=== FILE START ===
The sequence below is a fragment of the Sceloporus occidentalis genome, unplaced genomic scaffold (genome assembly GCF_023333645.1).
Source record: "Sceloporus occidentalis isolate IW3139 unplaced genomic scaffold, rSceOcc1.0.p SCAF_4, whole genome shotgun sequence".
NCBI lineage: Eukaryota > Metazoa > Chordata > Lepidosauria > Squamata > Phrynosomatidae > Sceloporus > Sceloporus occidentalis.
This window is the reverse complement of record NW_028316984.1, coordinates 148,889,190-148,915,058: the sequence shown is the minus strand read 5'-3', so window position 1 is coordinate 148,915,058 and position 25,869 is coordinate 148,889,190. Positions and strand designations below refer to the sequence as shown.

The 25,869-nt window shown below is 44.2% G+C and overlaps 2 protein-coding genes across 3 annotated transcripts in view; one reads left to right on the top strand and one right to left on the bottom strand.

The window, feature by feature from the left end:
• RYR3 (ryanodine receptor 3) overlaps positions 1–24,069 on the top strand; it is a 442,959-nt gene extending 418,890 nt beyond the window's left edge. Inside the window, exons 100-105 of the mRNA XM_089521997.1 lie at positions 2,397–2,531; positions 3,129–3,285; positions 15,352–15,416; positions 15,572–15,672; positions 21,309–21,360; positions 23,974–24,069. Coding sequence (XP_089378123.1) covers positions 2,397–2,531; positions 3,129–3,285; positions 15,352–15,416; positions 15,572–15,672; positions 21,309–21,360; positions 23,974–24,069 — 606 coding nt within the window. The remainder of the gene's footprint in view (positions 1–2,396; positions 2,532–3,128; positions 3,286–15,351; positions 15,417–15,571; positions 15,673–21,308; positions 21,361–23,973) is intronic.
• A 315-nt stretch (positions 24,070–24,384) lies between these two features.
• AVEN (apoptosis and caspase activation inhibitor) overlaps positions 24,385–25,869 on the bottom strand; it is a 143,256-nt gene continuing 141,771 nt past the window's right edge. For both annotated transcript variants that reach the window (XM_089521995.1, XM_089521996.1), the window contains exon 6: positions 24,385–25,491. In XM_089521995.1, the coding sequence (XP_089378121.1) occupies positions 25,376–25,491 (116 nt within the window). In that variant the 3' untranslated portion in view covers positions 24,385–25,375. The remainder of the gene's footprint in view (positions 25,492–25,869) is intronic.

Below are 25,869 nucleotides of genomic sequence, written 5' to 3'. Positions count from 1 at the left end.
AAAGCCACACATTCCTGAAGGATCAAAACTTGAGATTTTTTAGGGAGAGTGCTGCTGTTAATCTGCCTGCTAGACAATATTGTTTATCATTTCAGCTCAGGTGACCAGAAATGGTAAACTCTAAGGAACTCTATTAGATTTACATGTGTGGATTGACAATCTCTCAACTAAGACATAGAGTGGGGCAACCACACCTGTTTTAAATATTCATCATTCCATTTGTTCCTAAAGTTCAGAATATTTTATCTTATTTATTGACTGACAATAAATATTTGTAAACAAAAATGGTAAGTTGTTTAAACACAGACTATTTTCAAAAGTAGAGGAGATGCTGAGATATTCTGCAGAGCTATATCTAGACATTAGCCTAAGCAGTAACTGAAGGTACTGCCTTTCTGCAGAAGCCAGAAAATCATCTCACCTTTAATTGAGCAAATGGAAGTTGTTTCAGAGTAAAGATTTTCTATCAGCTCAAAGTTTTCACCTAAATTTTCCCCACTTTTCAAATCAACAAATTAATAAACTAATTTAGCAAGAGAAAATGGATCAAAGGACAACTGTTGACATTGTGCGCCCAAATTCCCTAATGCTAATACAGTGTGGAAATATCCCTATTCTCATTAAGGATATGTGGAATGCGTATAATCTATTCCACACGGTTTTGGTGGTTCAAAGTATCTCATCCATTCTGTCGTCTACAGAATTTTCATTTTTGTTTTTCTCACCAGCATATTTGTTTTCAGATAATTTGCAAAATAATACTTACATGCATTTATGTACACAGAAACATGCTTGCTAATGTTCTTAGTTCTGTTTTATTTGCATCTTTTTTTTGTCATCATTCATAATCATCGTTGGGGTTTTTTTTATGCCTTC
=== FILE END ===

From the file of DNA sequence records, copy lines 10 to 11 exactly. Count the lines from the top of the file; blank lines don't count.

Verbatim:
Below are 25,869 nucleotides of genomic sequence, written 5' to 3'. Positions count from 1 at the left end.
AAAGCCACACATTCCTGAAGGATCAAAACTTGAGATTTTTTAGGGAGAGTGCTGCTGTTAATCTGCCTGCTAGACAATATTGTTTATCATTTCAGCTCAGGTGACCAGAAATGGTAAACTCTAAGGAACTCTATTAGATTTACATGTGTGGATTGACAATCTCTCAACTAAGACATAGAGTGGGGCAACCACACCTGTTTTAAATATTCATCATTCCATTTGTTCCTAAAGTTCAGAATATTTTATCTTATTTATTGACTGACAATAAATATTTGTAAACAAAAATGGTAAGTTGTTTAAACACAGACTATTTTCAAAAGTAGAGGAGATGCTGAGATATTCTGCAGAGCTATATCTAGACATTAGCCTAAGCAGTAACTGAAGGTACTGCCTTTCTGCAGAAGCCAGAAAATCATCTCACCTTTAATTGAGCAAATGGAAGTTGTTTCAGAGTAAAGATTTTCTATCAGCTCAAAGTTTTCACCTAAATTTTCCCCACTTTTCAAATCAACAAATTAATAAACTAATTTAGCAAGAGAAAATGGATCAAAGGACAACTGTTGACATTGTGCGCCCAAATTCCCTAATGCTAATACAGTGTGGAAATATCCCTATTCTCATTAAGGATATGTGGAATGCGTATAATCTATTCCACACGGTTTTGGTGGTTCAAAGTATCTCATCCATTCTGTCGTCTACAGAATTTTCATTTTTGTTTTTCTCACCAGCATATTTGTTTTCAGATAATTTGCAAAATAATACTTACATGCATTTATGTACACAGAAACATGCTTGCTAATGTTCTTAGTTCTGTTTTATTTGCATCTTTTTTTTGTCATCATTCATAATCATCGTTGGGGTTTTTTTTATGCCTTC